How much is too much: Structuring your children’s inheritance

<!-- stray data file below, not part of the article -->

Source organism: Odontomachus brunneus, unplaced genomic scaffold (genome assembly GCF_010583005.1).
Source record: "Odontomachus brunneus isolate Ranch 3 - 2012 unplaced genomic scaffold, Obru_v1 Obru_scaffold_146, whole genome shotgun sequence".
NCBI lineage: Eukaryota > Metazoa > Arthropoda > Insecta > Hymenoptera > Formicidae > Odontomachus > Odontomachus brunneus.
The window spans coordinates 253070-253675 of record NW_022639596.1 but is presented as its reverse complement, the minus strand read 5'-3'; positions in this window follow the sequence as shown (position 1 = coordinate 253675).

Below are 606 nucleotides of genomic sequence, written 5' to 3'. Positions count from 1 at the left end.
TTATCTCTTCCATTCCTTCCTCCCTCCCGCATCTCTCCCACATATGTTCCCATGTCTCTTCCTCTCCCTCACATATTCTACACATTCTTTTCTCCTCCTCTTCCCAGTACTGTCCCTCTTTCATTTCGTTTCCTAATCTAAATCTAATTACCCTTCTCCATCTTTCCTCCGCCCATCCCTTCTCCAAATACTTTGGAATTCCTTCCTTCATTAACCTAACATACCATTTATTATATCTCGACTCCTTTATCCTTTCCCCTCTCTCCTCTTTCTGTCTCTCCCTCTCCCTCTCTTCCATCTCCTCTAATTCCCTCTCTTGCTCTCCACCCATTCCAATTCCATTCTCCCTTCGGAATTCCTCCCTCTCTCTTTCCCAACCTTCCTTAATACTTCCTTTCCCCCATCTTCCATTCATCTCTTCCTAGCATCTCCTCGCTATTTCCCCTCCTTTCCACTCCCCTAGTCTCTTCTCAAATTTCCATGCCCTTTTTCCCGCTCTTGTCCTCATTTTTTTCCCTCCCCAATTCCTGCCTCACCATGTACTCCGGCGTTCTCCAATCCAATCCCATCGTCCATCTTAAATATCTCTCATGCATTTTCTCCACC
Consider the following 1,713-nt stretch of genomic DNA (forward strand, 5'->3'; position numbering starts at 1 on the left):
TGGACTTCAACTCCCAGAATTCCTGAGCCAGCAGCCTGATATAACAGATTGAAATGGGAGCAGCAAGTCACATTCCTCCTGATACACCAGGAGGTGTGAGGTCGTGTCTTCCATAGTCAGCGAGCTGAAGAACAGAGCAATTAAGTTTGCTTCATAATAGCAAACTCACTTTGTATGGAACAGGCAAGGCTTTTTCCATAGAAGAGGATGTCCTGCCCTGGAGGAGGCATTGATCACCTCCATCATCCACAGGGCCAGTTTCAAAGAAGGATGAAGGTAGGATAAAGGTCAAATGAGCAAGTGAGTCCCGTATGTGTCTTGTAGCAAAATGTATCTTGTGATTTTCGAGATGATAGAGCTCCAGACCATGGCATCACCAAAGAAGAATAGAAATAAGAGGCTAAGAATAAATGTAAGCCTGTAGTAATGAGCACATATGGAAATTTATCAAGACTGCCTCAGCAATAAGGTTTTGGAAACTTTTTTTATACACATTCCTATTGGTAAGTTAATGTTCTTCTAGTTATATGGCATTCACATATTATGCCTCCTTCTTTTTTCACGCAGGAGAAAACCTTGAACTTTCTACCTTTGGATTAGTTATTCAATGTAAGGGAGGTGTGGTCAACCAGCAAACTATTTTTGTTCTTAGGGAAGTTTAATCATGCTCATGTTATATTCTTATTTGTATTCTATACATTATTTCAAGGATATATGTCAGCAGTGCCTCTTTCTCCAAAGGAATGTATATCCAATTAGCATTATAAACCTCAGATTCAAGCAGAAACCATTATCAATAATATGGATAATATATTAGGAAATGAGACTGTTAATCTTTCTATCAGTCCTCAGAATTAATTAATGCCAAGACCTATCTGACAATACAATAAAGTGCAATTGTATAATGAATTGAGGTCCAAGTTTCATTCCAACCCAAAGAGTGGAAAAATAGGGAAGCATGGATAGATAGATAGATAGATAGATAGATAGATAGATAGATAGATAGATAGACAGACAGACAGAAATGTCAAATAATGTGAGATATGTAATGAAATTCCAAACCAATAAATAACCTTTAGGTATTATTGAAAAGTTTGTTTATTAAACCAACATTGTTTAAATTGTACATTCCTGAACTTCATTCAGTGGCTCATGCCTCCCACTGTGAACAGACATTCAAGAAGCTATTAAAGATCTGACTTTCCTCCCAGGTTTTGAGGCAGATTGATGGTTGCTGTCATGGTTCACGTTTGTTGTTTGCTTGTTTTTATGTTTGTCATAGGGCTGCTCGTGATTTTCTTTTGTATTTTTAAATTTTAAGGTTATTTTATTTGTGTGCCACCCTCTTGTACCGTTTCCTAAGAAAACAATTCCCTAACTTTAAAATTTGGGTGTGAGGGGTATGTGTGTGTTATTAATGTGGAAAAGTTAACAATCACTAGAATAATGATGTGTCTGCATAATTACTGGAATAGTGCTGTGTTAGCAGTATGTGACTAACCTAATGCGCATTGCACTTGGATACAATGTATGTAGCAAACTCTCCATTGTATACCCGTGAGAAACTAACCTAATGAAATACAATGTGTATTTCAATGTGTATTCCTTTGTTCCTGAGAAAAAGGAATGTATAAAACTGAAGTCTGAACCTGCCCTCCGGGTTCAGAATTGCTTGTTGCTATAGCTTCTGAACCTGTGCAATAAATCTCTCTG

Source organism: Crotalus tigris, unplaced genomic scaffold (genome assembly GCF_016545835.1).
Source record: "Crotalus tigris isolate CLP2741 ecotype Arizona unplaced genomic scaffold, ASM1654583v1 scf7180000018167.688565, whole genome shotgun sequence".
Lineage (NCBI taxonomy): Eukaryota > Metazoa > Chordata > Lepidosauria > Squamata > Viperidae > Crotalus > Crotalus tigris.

When creating a will, the first thing people think of is who will inherit what but not many of them think of how much they want to leave their heirs. It's always good to plan how much you want to leave your heirs and when they should receive their inheritance. If it so happens that you pass away when your children are extremely young then you should consider setting guidelines to your will which would allow them to inherit your assets when they have matured. Leaving a large sum of money to your children could be disastrous since they have not matured fully to put their inheritance to good use. It is likely that their guardian would manage their inheritance until they have reached the legal age. However, the legal age may not be the right time for them to inherit these assets or money since they haven’t matured fully. According to an article published by The Balance, testators have the option of creating a trust fund where their heirs can receive their inheritance once they’ve reached a certain age or achieved a certain goal. Another option is for beneficiaries to receive one or more lump sum amounts in stages, this will ensure that your beneficiaries don’t use up their inheritance frivolously.You could also set up the trust to pay for any college costs, medical bills or a car. This will ensure that your children or loved ones are financially secure once you’ve died. Once you’ve settled into adulthood, your main priority would be to make the necessary precautions for your family to be comfortable when you are not around. However, one can never plan when they pass therefore it becomes tricky to decide how you would like your assets to be distributed. It would be advisable to set up structure within your will where you children are able to receive your inheritance in increments. This will ensure that your heir doesn't spend their inheritance all at once. As a parent you will want the best for your children so you hope your inheritance will help them get through tough financial situations. It is safe to assume that those who have acquired a large amount of wealth through hard work understand the value of money and would like their heirs to have the same perception. They not only want to pass on their wealth to their children but also pass on a good work ethic. Leaving large sums of money to your heirs might make them take for granted values like hard work and a good work ethic. It is imperative for parents to teach their children financial literacy and the value of money so when they eventually inherit your assets they will have the tools to invest and multiply these assets. This sort of preparation can start from a very early age as no one is in control of how and when they will die. Wealth advisors suggest you can educate your children on financial literacy from as young as seven years old. Estate planning is always done under the assumption that parents are doing what is best for their children. As mentioned previously you can set up an incentivised trust for your heirs. However, parents should be careful not to create any resentment with this sort of trust as it can be perceived as dictatorial.